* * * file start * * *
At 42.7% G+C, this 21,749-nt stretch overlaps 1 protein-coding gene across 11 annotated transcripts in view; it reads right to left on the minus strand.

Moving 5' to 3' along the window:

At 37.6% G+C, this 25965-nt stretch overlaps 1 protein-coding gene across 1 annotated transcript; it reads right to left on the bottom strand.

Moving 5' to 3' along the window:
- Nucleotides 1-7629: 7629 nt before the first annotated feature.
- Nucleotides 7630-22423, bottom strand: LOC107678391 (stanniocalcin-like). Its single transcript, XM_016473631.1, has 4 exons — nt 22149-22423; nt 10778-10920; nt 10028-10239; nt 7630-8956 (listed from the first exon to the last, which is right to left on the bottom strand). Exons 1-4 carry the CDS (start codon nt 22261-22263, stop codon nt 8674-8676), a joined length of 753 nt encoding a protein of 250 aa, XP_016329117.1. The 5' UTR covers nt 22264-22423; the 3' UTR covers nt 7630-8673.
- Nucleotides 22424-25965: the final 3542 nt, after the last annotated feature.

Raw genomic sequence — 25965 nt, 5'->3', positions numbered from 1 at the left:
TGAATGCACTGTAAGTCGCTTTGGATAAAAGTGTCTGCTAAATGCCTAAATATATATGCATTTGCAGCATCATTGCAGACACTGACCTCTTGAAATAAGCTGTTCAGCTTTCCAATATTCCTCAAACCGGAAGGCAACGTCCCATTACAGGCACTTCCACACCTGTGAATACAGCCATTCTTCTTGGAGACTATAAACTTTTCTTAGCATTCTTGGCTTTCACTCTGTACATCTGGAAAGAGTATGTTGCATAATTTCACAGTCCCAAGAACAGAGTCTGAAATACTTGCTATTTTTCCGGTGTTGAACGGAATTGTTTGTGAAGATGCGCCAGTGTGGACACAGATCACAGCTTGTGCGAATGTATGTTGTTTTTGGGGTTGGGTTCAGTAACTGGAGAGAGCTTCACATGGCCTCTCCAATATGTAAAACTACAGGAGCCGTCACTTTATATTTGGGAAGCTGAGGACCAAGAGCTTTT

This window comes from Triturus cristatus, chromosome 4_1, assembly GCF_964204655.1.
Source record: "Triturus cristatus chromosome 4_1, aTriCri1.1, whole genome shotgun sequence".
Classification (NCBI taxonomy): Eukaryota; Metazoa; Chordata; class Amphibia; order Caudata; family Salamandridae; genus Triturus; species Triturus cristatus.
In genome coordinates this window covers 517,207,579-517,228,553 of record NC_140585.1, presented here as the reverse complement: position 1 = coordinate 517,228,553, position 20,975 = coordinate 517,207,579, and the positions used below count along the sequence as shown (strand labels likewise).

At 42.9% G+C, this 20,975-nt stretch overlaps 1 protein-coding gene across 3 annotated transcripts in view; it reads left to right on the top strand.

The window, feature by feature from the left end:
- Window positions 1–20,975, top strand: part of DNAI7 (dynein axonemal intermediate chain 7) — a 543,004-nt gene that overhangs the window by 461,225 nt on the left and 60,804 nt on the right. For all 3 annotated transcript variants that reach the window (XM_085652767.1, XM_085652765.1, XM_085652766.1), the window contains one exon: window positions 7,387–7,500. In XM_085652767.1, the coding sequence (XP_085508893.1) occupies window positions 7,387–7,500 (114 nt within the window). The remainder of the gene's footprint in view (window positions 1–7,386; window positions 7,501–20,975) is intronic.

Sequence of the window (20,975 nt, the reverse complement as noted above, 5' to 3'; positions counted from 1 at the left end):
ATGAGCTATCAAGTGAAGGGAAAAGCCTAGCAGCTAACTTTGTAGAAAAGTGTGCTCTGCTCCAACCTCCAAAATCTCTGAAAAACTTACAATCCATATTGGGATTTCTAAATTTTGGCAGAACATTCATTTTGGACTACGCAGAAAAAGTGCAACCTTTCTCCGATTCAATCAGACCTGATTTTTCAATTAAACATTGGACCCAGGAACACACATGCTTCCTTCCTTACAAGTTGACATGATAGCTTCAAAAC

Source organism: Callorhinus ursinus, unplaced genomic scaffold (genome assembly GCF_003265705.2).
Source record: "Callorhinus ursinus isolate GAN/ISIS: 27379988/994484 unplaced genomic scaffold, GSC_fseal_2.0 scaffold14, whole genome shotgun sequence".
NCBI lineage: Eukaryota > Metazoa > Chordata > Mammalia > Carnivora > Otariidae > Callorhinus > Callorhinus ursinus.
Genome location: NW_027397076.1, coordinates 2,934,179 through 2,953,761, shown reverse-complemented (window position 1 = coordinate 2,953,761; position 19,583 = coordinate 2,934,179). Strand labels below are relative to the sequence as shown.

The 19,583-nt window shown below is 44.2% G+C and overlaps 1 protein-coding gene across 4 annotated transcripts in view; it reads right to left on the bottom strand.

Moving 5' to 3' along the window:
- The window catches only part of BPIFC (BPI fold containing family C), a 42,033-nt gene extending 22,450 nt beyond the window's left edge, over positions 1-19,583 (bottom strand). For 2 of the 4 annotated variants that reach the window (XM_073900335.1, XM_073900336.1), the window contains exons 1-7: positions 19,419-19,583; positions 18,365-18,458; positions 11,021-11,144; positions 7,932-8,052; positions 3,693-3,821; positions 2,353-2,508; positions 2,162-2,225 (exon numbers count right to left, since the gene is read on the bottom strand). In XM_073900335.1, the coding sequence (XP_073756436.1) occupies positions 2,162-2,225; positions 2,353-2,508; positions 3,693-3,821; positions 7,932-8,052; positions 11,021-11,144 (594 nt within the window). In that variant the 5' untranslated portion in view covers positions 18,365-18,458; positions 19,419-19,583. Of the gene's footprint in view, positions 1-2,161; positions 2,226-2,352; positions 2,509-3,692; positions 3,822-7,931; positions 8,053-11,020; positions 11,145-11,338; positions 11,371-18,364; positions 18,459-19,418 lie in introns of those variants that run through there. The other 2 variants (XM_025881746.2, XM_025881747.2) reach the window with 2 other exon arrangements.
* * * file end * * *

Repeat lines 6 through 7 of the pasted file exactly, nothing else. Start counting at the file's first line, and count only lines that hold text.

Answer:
- Nucleotides 7630-22423, bottom strand: LOC107678391 (stanniocalcin-like). Its single transcript, XM_016473631.1, has 4 exons — nt 22149-22423; nt 10778-10920; nt 10028-10239; nt 7630-8956 (listed from the first exon to the last, which is right to left on the bottom strand). Exons 1-4 carry the CDS (start codon nt 22261-22263, stop codon nt 8674-8676), a joined length of 753 nt encoding a protein of 250 aa, XP_016329117.1. The 5' UTR covers nt 22264-22423; the 3' UTR covers nt 7630-8673.
- Nucleotides 22424-25965: the final 3542 nt, after the last annotated feature.